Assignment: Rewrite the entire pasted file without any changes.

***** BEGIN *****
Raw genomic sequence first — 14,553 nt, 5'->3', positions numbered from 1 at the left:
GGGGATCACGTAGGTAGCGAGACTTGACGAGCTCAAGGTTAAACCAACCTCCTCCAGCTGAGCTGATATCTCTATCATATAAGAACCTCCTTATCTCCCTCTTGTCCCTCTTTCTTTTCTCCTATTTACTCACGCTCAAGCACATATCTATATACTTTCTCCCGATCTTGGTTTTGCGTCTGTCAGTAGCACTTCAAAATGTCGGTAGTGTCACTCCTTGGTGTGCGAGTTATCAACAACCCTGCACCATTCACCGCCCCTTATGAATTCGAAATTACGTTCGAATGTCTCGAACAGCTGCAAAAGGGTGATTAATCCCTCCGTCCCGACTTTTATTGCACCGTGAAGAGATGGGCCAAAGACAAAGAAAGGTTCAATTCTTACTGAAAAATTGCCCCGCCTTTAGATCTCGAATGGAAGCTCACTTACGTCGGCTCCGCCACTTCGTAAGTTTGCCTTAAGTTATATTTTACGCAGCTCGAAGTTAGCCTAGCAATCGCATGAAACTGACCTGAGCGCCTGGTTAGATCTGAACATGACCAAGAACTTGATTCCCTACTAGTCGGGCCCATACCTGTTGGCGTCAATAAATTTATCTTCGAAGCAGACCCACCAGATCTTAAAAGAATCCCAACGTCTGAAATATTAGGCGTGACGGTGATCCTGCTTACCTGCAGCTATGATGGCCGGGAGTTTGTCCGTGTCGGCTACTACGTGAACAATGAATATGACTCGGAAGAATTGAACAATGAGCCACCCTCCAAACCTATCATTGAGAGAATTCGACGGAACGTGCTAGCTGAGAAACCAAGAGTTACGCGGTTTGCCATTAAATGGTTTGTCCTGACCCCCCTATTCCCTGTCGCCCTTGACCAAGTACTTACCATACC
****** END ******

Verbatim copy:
Raw genomic sequence first — 14,553 nt, 5'->3', positions numbered from 1 at the left:
GGGGATCACGTAGGTAGCGAGACTTGACGAGCTCAAGGTTAAACCAACCTCCTCCAGCTGAGCTGATATCTCTATCATATAAGAACCTCCTTATCTCCCTCTTGTCCCTCTTTCTTTTCTCCTATTTACTCACGCTCAAGCACATATCTATATACTTTCTCCCGATCTTGGTTTTGCGTCTGTCAGTAGCACTTCAAAATGTCGGTAGTGTCACTCCTTGGTGTGCGAGTTATCAACAACCCTGCACCATTCACCGCCCCTTATGAATTCGAAATTACGTTCGAATGTCTCGAACAGCTGCAAAAGGGTGATTAATCCCTCCGTCCCGACTTTTATTGCACCGTGAAGAGATGGGCCAAAGACAAAGAAAGGTTCAATTCTTACTGAAAAATTGCCCCGCCTTTAGATCTCGAATGGAAGCTCACTTACGTCGGCTCCGCCACTTCGTAAGTTTGCCTTAAGTTATATTTTACGCAGCTCGAAGTTAGCCTAGCAATCGCATGAAACTGACCTGAGCGCCTGGTTAGATCTGAACATGACCAAGAACTTGATTCCCTACTAGTCGGGCCCATACCTGTTGGCGTCAATAAATTTATCTTCGAAGCAGACCCACCAGATCTTAAAAGAATCCCAACGTCTGAAATATTAGGCGTGACGGTGATCCTGCTTACCTGCAGCTATGATGGCCGGGAGTTTGTCCGTGTCGGCTACTACGTGAACAATGAATATGACTCGGAAGAATTGAACAATGAGCCACCCTCCAAACCTATCATTGAGAGAATTCGACGGAACGTGCTAGCTGAGAAACCAAGAGTTACGCGGTTTGCCATTAAATGGTTTGTCCTGACCCCCCTATTCCCTGTCGCCCTTGACCAAGTACTTACCATACC